WVU, food pantry in Wyoming County expand poultry project

WVU, food pantry in Wyoming County expand poultry project
Poultry is now helping feed families in rugged Wyoming County in southern West Virginia. (WVU Photo)

Nestled among some of the steepest mountains in southern West Virginia, Wyoming County is weathering equally steep economic struggles.


Almost wholly reliant on a declining coal-mining industry, its population has been nearly halved since 1950, and many residents struggle to make ends meet.

When Arnold Simonse kept seeing the same families every month at the Itmann food pantry, he says he knew he had to find a way to give these people more.

With the help of West Virginia University Extension Service and nearly 500 chickens, more than 30 Wyoming County families now have a nutritious food source and a renewed feeling of hope and independence.

WVU Extension Service’s partnership with the Society of Saint Vincent de Paul food pantry, located outside Pineville, West Virginia, began a little more than three years ago, when Simonse enlisted the help of Jodi Richmond, an agriculture and natural resources agent in Mercer County, to develop an educational backyard garden project for the pantry’s clients.

Though that project continues to help around 100 families, Simonse wanted to take the next step. And that’s where the chickens come in.


Simonse and Richmond recruited WVU Extension Service Poultry Specialist Joe Moritz, and together over the last two years, they’ve provided interested families with the education courses, building plans and materials, proper feed, and, most importantly, the baby chicks needed to start their own small, backyard poultry operation.

“With few jobs and severe poverty, a lot of folks around here feel helpless, so the focus of this project was really on our two-part goal,” Simonse said.

“The first part is obviously to produce eggs for these families. The second part, which is equally important, is to show folks that they are capable to doing and accomplishing something.”

When the team was brainstorming ideas of how to advance this project, chickens seemed to be the perfect fit for the terrain of the area, space and budget limitations, and skill level required.

“Wyoming County has a steep, mountainous terrain, so most of the people down here don’t have a lot of land suitable for livestock or even crop production,” Richmond said.

“But, it was really important to get some of the locals involved in a project that they could be responsible for and happy about every day."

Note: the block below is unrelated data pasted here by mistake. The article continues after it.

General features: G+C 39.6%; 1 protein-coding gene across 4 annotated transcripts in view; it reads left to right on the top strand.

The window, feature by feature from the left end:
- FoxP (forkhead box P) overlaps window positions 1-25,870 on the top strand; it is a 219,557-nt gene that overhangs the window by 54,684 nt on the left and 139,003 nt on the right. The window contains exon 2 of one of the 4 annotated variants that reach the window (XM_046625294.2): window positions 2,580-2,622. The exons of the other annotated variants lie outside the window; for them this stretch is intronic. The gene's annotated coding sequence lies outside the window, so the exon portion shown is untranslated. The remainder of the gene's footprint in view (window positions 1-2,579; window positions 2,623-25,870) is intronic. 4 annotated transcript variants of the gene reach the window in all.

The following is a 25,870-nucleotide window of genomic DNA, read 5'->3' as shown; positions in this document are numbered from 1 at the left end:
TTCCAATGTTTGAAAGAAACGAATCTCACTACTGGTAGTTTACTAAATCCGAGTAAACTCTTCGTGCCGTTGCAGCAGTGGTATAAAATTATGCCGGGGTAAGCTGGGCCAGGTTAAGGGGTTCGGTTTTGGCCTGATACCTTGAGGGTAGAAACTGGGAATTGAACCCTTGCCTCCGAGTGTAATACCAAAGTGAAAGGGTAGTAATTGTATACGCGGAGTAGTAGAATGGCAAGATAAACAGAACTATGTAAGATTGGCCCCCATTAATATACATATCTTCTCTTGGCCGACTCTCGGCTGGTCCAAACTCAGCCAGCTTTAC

Plus, the chickens would be laying eggs within a few short months, which Moritz says he knew would help keep participants interested in the project.

“This project is really no different than many projects we do throughout the state, helping people with small-scale poultry production. The main difference was that these people were starting from scratch,” Moritz said.

“I like to start with egg production because it’s easy and it provides almost instant gratification. You get to see results right away.”

Many families have become invested in the success of their chicken operations. Some sell their extra eggs to neighbors and local businesses or trade them for chicken feed, but one of the original project participants simply wants to help others.

Now a self-proclaimed chicken advocate, Lonnie McKinney and his family comprised one of 17 households to receive chickens during the first year of the project.

McKinney has since been able to grow his operation and provides the food pantry with more than a thousand eggs each month, but he says he also recognizes how this project has helped him now that he’s no longer able to work.

“I’ve worked really hard all my life. They made me quit work—I didn’t choose to—and this gives me the drive and the desire to get up each day,” McKinney said.

“I guess you’d call it therapy, but it does me good.”

The poultry project is entering its third year, and the team is looking forward to the next phase. Newly interested families in the area will have a chance to receive the same education and materials so they can raise their own chickens.

There also are opportunities for existing participants to work with Moritz and his team of graduate students to expand or diversify their operations.

“We put in a lot of work upfront to get the education program and materials ready for our participants, and I wasn’t really sure what to expect,” Moritz added.

“But after following up with the families and hearing about their experiences, they seem to be enjoying the project. They have generated self-confidence and are quite proud of their operations. We’re really excited about what’s next.”

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